German radiologists assess performance of PET-CT

VIENNA - Fusion PET-CT scanners offer a powerful combination of functional and anatomical data that can give radiologists precise information on tumor location and stage. But MRI still has a strong role to play in oncology imaging, as both modalities demonstrate different strengths and weaknesses in tumor visualization, according to German researchers at this week's European Congress of Radiology.

A group from University Hospital in Essen presented a comparison of PET-CT and MRI in Monday's ECR scientific sessions. The group also discussed its work in using PET-CT to track radiation therapy treatment, as well as in reducing respiratory artifacts on PET-CT studies with a new breathing protocol.

In the first study, Dr. Gerald Antoch compared PET-CT to MRI in visualizing tumors in 50 patients. The group used a dual-slice biograph PET-CT scanner (Siemens Medical Solutions, Erlangen, Germany) and a 1.5-tesla Magnetom Sonata MRI unit (Siemens), equipped with a rolling table (bodySurf). The field of view was set from the head to the upper thigh, and patients received MRI scans with a gadolinium-based contrast agent.

The modalities were found to be comparable in 33 (66%) patients, and the abdominal organs were assessed equally well in all patients, Antoch said. PET-CT beat MRI in detecting lymph node and pulmonary lesions, however.

In eight patients (16%) with cervical, thoracic, or abdominal lymph node tumors, PET-CT was able to detect tumors missed on MRI due to their small size (less than 1 cm). PET-CT spotted 94 pulmonary lesions in 16 patients, compared to 58 lesions in 13 patients for MRI.

MRI excelled in visualizing bone metastases, however, finding metastases in 7 patients (14%) that were missed on PET-CT.

"Whole-body PET-CT seems to be superior to whole-body MRI in detecting lymph node metastases and pulmonary lesions," Antoch said. "On the other hand, whole-body MRI detects bone metastases more accurately. Whole-body PET-CT and MR imaging complement each other in the staging of malignant diseases."

PET and radiation therapy

Antoch went on to present the next study, in which the Essen group examined the utility of PET-CT to monitor radiation therapy of liver tissue in a pig model. Nine pigs underwent central bile duct resection, followed by biliodigestive anastomosis.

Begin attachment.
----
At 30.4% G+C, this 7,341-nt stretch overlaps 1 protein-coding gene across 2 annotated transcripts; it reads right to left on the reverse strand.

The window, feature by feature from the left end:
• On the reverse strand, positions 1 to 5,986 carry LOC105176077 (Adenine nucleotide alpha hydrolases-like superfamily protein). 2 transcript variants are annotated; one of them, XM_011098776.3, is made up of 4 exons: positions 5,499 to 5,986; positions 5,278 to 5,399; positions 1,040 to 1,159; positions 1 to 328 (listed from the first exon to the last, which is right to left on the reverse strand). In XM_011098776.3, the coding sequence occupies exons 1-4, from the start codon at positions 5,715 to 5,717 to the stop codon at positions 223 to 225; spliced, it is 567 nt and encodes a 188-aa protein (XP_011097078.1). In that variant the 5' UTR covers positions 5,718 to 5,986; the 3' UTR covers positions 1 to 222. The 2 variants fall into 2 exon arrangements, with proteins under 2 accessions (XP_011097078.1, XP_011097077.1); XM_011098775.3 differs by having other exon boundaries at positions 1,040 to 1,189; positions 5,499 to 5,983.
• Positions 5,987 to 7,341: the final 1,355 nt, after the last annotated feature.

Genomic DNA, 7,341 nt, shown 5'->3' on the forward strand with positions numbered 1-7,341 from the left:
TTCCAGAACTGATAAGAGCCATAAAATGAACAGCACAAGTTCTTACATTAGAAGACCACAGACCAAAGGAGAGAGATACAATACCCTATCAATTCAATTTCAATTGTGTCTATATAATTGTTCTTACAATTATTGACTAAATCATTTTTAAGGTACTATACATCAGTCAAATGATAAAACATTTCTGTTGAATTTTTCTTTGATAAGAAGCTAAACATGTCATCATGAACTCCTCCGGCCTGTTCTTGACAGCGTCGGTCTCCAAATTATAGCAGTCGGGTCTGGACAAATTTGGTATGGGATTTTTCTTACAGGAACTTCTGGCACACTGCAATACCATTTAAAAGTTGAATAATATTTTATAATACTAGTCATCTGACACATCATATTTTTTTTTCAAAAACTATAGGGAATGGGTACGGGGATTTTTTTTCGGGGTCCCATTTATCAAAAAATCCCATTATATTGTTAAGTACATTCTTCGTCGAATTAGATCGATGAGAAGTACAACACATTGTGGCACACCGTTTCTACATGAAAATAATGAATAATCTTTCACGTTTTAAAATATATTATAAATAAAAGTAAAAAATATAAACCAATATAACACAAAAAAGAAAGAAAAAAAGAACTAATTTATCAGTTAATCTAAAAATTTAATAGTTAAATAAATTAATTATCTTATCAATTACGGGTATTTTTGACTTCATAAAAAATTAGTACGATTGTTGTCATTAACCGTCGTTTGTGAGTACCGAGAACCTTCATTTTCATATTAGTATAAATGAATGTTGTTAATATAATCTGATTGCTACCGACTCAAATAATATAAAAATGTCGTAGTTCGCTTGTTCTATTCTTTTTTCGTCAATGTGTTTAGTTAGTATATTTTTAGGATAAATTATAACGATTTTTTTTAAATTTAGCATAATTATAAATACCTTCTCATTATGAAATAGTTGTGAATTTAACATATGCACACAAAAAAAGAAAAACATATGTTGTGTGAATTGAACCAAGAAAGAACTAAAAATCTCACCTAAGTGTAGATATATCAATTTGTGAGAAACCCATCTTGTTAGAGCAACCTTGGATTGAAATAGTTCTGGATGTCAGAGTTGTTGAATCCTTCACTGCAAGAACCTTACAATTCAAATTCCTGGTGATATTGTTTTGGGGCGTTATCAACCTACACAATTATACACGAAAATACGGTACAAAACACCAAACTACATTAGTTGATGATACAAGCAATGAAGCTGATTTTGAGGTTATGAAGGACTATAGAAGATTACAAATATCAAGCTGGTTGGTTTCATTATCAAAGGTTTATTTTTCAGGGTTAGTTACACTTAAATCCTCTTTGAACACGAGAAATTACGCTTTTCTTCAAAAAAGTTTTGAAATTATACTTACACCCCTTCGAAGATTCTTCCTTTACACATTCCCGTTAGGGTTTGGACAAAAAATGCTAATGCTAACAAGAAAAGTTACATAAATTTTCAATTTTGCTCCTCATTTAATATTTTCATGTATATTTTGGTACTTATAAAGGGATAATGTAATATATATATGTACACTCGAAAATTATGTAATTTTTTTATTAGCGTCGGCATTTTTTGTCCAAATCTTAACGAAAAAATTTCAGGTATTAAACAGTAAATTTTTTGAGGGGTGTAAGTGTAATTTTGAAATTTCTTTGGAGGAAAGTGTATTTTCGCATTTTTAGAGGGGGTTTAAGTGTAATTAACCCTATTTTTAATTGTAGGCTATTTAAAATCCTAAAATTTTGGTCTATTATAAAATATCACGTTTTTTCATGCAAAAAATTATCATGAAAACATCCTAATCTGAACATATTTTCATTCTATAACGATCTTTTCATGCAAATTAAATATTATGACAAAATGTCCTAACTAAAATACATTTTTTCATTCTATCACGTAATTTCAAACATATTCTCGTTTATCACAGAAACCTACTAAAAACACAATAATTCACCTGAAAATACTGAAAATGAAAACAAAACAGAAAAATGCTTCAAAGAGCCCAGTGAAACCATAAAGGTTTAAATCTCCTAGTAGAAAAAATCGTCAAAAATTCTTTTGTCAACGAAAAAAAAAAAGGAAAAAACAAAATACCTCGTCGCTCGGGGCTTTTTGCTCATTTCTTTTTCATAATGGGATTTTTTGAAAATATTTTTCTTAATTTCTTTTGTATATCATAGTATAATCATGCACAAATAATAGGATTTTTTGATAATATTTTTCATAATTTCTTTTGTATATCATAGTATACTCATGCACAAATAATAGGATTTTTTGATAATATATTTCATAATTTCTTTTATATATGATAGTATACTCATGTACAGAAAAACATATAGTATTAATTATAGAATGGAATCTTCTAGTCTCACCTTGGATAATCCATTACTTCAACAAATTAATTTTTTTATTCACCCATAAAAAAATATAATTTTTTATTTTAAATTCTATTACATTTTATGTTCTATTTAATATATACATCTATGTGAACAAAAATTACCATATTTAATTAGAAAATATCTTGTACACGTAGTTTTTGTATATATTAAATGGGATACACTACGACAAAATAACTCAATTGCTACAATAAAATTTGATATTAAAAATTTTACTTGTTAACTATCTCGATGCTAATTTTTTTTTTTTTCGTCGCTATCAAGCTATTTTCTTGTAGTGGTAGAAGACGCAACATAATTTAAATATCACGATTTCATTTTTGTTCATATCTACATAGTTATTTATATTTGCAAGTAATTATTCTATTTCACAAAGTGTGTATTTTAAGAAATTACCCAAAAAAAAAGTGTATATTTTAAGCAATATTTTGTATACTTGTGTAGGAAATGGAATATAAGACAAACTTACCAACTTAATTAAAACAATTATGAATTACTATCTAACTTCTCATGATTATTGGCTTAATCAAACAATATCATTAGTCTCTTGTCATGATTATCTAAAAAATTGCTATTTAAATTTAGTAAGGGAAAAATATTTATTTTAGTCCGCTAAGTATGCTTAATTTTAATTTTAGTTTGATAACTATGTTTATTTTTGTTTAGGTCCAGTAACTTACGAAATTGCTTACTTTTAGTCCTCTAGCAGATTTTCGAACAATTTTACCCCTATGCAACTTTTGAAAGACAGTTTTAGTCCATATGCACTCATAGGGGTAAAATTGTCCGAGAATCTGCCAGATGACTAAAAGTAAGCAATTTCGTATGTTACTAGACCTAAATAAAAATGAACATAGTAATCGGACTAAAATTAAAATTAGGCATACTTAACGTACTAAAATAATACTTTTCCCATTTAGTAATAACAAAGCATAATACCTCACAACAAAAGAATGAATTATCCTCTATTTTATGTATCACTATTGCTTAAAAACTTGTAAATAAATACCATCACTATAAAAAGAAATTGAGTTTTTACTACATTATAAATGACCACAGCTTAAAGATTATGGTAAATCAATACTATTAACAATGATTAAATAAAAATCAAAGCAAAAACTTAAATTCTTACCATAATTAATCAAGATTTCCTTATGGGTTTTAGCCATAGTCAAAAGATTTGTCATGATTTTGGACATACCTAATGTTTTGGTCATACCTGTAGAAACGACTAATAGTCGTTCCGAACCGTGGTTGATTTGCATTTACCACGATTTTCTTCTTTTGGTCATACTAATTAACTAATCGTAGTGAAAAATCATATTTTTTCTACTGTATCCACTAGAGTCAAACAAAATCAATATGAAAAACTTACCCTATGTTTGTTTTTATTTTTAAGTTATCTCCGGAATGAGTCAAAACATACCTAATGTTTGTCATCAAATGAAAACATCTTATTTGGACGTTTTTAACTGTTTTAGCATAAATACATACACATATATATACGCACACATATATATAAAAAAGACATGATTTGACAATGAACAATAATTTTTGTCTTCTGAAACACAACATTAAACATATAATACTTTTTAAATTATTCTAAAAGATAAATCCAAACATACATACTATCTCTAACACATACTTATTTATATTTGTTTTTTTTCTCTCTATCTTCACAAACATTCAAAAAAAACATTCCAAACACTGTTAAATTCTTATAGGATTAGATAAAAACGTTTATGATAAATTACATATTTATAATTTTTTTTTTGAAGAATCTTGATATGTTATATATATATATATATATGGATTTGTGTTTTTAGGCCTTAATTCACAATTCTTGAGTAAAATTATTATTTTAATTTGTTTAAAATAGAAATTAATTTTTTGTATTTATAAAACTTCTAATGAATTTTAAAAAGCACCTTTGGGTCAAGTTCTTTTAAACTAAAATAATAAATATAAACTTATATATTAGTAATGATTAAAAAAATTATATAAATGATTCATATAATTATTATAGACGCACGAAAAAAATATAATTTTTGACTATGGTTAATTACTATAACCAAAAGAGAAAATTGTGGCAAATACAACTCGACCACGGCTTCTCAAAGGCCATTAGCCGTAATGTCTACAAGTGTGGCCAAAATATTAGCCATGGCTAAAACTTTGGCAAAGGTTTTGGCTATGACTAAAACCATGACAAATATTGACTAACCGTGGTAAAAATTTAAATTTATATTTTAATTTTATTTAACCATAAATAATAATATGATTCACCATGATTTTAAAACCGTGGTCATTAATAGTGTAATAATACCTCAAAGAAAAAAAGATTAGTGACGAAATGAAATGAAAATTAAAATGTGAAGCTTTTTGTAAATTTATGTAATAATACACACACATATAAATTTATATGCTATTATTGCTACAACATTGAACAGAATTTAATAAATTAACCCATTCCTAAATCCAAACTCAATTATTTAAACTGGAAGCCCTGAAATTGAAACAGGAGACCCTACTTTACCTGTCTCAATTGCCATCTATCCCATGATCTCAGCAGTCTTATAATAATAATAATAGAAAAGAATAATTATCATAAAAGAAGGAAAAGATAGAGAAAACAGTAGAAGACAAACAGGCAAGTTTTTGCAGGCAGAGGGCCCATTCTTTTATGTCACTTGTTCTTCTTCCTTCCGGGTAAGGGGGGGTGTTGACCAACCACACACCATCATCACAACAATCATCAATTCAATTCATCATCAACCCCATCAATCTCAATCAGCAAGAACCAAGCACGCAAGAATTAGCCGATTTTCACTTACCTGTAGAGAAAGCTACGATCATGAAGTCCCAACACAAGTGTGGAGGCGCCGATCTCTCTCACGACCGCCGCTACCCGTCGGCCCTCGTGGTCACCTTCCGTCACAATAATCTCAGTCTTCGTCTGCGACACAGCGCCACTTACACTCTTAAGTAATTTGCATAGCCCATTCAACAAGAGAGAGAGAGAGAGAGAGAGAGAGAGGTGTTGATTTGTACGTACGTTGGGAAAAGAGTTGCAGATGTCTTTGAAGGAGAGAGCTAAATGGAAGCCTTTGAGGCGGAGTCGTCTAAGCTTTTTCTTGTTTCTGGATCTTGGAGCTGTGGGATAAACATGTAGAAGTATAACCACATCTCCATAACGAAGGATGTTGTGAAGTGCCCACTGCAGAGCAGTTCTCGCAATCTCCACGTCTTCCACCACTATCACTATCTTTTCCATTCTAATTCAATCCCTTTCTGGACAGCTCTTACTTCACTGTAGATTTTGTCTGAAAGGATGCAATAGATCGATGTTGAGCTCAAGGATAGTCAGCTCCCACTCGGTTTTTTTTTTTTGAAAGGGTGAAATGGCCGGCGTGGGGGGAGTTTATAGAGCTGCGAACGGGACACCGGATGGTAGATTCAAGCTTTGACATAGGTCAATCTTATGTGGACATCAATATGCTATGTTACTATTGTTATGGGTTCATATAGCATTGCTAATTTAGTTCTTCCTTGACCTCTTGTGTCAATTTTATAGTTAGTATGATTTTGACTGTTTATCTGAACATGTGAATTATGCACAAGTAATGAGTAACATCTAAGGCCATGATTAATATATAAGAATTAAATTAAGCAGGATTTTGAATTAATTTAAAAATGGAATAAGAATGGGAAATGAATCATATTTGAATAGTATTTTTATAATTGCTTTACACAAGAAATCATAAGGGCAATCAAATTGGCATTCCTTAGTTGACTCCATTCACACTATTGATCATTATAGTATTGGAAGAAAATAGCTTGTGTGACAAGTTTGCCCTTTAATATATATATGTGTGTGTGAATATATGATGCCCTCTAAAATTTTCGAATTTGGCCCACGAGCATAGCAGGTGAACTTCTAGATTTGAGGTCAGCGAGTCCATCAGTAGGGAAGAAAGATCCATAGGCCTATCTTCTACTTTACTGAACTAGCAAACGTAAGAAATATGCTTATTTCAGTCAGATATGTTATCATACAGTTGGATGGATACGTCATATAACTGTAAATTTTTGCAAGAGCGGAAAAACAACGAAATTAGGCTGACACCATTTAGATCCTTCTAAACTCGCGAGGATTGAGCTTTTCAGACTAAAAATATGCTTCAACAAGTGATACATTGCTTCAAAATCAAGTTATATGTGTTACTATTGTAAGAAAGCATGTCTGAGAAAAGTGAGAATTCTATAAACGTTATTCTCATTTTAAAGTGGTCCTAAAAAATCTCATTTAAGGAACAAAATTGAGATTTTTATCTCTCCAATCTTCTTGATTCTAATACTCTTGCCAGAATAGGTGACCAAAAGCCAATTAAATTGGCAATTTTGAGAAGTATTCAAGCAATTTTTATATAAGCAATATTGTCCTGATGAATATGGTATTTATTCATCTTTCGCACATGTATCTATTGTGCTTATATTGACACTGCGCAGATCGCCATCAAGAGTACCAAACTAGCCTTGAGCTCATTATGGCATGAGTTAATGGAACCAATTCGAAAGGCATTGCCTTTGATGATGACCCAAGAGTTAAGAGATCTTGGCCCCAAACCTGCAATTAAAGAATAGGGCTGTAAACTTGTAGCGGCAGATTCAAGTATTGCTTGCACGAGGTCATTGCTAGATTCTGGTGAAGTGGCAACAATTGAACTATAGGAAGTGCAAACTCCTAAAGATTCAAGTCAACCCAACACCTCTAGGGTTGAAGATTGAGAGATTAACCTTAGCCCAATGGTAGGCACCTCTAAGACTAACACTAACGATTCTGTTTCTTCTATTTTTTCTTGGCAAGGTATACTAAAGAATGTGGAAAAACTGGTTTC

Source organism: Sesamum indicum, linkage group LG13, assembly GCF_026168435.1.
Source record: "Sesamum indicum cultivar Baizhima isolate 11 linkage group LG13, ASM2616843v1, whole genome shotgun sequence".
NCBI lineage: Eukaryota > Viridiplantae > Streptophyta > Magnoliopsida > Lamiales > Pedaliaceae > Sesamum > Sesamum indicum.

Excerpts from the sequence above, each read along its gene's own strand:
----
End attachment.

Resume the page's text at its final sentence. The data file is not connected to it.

Six of these pigs were treated with 20 Gy of radiation therapy to the area of the anastomosis. PET-CT liver scans were then conducted at two, four, and eight weeks to assess the impact of the irradiation on liver function as measured by glucose uptake.

The follow-up scans found sharply decreased glucose utilization in the irradiated area at two weeks, with glucose uptake increasing over time until there was no difference in uptake between the irradiated area and the rest of the liver at eight weeks. Meanwhile, CT scans were able to demonstrate an increase in liver volume and a bile duct diameter significantly higher compared to the pigs that didn't receive radiation therapy.

Antoch concluded that PET is well suited for delineation of functional alterations following radiation therapy, while CT is appropriate for visualizing surgical alterations, vascular differences, and liver volume. Antoch recommended first assessing an irradiated area with PET-CT, and then following up with PET and CT independently.

Finally, another Essen researcher, Dr. Thomas Beyer, explained the group's development of a new breathing protocol designed to reduce the impact of respiration-induced motion artifacts during PET-CT studies with single-slice scanning. Such artifacts can cause misalignment between the PET and CT images, he said.

The group separated 80 patients into three groups: 20 were scanned with a tidal breathing technique in single-slice mode, 30 with tidal breathing in dual-slice mode, and 30 in single-slice mode using a protocol that the group developed. The Essen group recently upgraded its biograph system from a single-slice CT to a dual-slice model, giving the group the ability to compare both modes.

The technique asked patients to limit their breathing during crucial parts of the image acquisition cycle. The patient begins by breathing quietly, and as the scan's field of view reaches the mediastinum the patient is told to exhale and hold their breath for next 10-15 seconds, the amount of time it takes for the scanning slice plane to reach the lower end of the liver. The patient is then allowed to continue breathing again while the CT scan collects data in the lower pelvis.

The group found that, without using the protocol, there were displacements of up to 25 mm between the CT and PET images in the diaphragm area (the zone most effected by respiration-related movement). Because CT data were also used for attenuation correction, the artifacts created the impression of FDG uptake in the lung and liver.

There were 25% more artifact-free cases when using the breath-hold protocol in single-slice mode, and 50% more artifact-free cases when the biograph was used in dual-slice CT mode. Beyer said that good patient preparation in advance of the limited breath-hold technique is key to ensuring a scan with few serious artifacts.

By Brian Casey staff writer
March 10, 2003

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